AUGUSTA, Maine (NEWS CENTER) -- Governor LePage will be in Boston later this week to talk about energy with the Premier of Quebec. That meeting will follow a speech by LePage to a New England and Canadian conference about energy issues, and hydropower is expected to be the prime focus.
The LePage administration wants less expensive sources of electricity, and the Governor has repeatedly talked about getting cheap hydropower from Quebec or Labrador. The other New England states have also started looking north because several big power plants in Massachusetts and Connecticut will be shutting down. Massachusetts, Connecticut, and Rhode Island recently issued out a joint request for proposals (RFP), to explore the possibility of new, renewable electricity. Patrick Woodcock, director of the Governor's energy office, says the interest in southern New England could have a major impact on what happens in Maine.
"We've never seen what the pricing is for a thousand megawatts, the equivalent of a nuclear power plant," said Woodcock. "What would they offer the New England states and on what terms? And does that make sense for ratepayers and the environment?"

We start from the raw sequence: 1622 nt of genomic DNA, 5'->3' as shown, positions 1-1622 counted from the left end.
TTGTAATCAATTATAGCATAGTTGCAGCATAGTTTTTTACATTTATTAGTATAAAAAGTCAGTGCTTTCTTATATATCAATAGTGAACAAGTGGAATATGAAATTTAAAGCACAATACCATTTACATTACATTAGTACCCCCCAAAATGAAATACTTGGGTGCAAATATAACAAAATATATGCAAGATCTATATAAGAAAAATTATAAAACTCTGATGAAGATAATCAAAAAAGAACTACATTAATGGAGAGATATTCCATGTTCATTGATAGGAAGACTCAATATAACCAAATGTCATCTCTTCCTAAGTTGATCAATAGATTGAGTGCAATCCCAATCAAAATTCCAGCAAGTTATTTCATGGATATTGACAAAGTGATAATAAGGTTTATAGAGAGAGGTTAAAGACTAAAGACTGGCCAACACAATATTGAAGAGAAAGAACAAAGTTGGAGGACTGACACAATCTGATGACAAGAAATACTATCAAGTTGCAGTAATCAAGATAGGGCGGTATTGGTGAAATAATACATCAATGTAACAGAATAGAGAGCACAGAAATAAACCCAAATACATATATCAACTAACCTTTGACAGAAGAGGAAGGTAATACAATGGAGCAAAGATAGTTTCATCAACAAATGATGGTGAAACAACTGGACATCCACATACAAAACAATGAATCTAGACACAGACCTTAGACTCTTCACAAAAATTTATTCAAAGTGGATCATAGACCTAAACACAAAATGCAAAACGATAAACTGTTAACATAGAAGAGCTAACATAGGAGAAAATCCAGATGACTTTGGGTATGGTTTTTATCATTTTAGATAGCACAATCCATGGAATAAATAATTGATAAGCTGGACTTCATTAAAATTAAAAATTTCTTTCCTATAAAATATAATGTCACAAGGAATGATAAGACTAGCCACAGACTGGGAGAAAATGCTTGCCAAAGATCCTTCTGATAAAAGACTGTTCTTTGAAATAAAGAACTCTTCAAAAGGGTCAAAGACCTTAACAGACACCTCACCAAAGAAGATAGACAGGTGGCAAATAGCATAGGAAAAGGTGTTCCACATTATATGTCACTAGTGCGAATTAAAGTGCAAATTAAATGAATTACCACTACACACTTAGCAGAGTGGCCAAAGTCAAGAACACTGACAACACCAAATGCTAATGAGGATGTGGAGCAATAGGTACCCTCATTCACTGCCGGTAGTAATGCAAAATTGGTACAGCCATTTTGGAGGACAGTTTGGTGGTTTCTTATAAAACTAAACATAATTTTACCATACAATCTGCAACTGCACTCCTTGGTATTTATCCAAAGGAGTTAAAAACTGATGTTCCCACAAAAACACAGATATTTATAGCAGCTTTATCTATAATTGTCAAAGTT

A bipartisan group of Maine legislators traveled to the Churchill Dam complex in Labrador last month, to get a first-hand understanding of the issue. Rep. Mark Dion of Portland, a Democrat, who co-chairs the Legislature's Energy and Utilities Committee, was part of the group. Dion says there would be an engineering challenge to connect Maine to those power sources because there currently is no link between the state and those provinces. He also says the bigger political issue would be opposition from Maine wind, solar and biomass generators, who would see Canadian hydro as direct renewable competition.
Republican House leader Rep. Ken Fredette, who also was on the trip, said he thinks Maine needs to take a serious look at Canadian hydro because it could be less expensive for ratepayers.